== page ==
by Lizzy Tatlow
This article follows and dives deeper into the process of Bob Magill and how he works collaboratively with others as a printer and as a caster at Sterling Type Foundry in Union, MO. He discusses why he enjoys casting type, advice for younger printmakers and how he began his journey into the world of letterpress printmaking.
Bob Magill, of Sterling Type Foundry, has been a part of the letterpress community since the 1970’s- but he found his way to letterpress an unconventional way, as his main career path was not letterpress printing.
Magill worked as a Botanist at the Missouri Botanical Gardens and began by resetting type for various books that would be sent over in galleys.
Magill said, “They were hand-setting type for these books, they would go to a line and it would pop out and scatter the letters, but didn’t know what it said. That kinda got me interested in hand-set type. That kinda was kind of when, about that time, they started to do computer work. [I] Started getting interested in printing – into a group of letterpress printers.”
Typesetting is the process of arranging material of type into a form to be used in printing- in this case, type made of metal.
Before typesetting became a digital process, mistakes had to be fixed individually by hand, as well as each page being printed individually. This yielded a tedious process that required a lot of double and triple checking for mistake and error.
Magill said, “I got into typecasting because I was interested in making my own [type] so I wouldn’t have to worry about either used, old, battered type, or a font that I liked that was short of certain letters. That’s how I got into those [two] areas of letterpress.”
Helping to rearrange handset type helped Magill find his way into creating new metal type, to ensure that mistakes were minimal when others began to set their type into a form to print on press.
While he began by resetting galleys- metal trays in which a setting of type is placed, Magill began to develop his own passion for letterpress through an appreciation for the process through resetting type.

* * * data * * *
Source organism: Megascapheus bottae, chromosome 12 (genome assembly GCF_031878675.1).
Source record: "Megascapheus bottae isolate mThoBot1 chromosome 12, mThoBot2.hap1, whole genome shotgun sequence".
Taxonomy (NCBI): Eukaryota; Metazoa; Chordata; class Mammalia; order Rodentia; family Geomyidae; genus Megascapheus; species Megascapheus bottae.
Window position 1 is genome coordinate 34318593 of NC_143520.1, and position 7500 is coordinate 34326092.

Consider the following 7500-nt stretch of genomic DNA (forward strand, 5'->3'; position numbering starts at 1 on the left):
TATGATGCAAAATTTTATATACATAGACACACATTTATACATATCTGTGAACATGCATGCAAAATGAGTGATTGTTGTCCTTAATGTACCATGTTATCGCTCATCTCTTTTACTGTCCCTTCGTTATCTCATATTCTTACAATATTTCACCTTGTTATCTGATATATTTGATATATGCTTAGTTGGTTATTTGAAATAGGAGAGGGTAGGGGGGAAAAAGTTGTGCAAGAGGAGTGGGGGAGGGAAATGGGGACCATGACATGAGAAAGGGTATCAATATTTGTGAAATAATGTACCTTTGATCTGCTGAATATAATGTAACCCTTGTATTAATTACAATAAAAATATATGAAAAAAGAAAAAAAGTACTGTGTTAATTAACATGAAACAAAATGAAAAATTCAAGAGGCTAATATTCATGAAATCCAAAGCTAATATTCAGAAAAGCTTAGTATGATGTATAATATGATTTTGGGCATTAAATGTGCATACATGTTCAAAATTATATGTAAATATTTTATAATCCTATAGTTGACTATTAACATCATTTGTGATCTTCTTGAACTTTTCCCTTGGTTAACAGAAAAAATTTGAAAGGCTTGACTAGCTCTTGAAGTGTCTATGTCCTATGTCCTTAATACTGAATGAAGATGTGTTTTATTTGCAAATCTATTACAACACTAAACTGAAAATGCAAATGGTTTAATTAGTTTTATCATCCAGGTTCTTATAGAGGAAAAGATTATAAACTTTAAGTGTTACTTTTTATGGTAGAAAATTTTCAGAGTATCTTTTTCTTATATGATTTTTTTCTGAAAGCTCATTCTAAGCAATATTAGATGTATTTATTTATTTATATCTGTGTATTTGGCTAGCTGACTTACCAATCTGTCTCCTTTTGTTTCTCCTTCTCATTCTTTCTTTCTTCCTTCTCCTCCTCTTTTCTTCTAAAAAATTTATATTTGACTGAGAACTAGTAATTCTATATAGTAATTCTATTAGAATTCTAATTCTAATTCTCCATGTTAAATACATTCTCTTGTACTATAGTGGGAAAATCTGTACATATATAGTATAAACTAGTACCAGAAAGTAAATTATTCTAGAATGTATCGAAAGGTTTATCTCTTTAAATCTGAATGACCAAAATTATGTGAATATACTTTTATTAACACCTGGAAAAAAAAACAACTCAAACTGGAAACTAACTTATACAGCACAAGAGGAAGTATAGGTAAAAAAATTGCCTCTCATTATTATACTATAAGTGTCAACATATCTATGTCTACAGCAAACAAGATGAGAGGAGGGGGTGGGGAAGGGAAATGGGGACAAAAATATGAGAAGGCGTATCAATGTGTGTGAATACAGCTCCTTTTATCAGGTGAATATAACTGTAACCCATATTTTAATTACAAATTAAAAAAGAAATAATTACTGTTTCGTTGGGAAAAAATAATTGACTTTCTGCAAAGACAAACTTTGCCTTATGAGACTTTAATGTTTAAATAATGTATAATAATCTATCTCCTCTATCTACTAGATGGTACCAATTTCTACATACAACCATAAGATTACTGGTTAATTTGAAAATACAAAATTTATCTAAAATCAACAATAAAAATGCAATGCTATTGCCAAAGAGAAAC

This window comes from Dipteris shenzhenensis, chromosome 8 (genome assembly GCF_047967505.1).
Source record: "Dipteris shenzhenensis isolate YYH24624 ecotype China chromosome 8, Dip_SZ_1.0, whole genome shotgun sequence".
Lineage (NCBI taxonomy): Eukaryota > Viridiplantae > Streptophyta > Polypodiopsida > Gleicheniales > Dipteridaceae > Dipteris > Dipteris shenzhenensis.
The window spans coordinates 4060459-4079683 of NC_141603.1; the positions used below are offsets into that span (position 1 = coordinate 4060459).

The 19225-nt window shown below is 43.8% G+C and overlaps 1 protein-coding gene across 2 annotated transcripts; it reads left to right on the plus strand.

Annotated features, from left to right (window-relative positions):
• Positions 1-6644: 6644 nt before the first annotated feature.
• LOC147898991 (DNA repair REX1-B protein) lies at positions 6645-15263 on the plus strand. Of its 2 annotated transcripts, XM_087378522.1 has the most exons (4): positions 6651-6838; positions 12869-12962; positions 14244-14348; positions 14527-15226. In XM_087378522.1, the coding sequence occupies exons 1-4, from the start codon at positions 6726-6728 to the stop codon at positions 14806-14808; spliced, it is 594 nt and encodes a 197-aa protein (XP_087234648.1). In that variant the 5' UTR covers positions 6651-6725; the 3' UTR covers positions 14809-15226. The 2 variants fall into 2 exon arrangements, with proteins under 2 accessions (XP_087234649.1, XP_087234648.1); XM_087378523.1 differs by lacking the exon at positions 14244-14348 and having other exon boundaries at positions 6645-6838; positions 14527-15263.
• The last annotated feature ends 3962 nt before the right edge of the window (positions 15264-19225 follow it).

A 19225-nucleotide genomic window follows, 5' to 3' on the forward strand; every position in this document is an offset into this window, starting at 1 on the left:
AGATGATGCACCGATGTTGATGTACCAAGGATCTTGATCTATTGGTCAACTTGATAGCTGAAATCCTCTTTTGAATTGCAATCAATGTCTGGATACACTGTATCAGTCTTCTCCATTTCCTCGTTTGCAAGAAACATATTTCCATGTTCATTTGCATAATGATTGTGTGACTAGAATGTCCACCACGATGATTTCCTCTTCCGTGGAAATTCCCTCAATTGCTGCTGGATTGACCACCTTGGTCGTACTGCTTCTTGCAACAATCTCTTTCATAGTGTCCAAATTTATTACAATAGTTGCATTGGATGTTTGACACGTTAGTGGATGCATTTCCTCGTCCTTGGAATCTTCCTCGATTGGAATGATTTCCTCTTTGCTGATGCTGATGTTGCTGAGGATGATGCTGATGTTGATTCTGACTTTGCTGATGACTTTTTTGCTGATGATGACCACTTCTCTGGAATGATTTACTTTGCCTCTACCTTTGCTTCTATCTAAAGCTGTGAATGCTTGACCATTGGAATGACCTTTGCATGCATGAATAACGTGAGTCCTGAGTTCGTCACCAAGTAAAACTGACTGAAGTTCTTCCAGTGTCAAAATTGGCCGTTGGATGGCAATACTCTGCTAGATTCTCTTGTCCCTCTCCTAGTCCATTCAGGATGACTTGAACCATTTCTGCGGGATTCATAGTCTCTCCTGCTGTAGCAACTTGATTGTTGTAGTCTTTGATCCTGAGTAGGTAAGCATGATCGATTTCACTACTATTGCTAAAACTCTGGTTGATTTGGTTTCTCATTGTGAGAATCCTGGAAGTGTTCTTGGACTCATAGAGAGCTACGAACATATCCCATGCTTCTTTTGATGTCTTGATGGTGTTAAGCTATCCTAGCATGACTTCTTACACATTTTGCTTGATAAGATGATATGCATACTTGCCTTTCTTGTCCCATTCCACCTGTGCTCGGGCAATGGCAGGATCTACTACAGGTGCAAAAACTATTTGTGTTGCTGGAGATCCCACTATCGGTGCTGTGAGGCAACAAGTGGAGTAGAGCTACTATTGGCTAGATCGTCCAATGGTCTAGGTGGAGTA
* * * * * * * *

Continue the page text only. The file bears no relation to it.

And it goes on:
The Typecasting Process
What is typecasting you may ask? According to Merriam-Webster, casting is “to give a shape to (a substance) by pouring in liquid or plastic form into a mold and letting it harden without pressure”.
In letterpress printmaking, the person who casts the type gives shape to different typefaces through this process of pouring molten metal into brass settings called matrices.
Magill says, “it’s hot and a little dirty- although it’s not too bad, it’s not like the old days where they were using coal. There’s still a lot of oily grimy stuff. Again, I’m interested in how this all works, how do you make type, how do you align it, how do you get the precise measurements… I can pretty much make what I need and go and do that, partially what I was interested in.”
Creating type from scratch lets Magill create typefaces for printers that may need something special for a specific project, and to reduce barriers for others when creating a form for a potential lockup of a work.
By creating new type, Magill can be hands-on, as well as play an integral role in the preservation of the art of letterpress printmaking.
Magill says, “I print because i’m interested in typesetting and seeing how the letters, cuts and stuff go together and how you get that on the machine and print that and what it looks like, you know. So it’s more of an interest in how this all goes together. Like I have a linotype, I was just fascinated by all the gears and mechanisms that made this thing work but I don’t use it that much, but I have got it and cleaned it up and know how it works. That’s the kinda thing, I am just interested in how it all goes together.”
Moreover, for Magill, the process is just as important as the final product that printing creates. By creating new metal types, he can ensure that the printing process goes as smoothly as possible by making sure designers have the type they need to create each form seamlessly.
Magill says, “I like the handsetting of the type and making things work, how do you get small caps to fit or special characters that you need that aren’t the right size, so how do you make the 14 pt fit in the lockup.”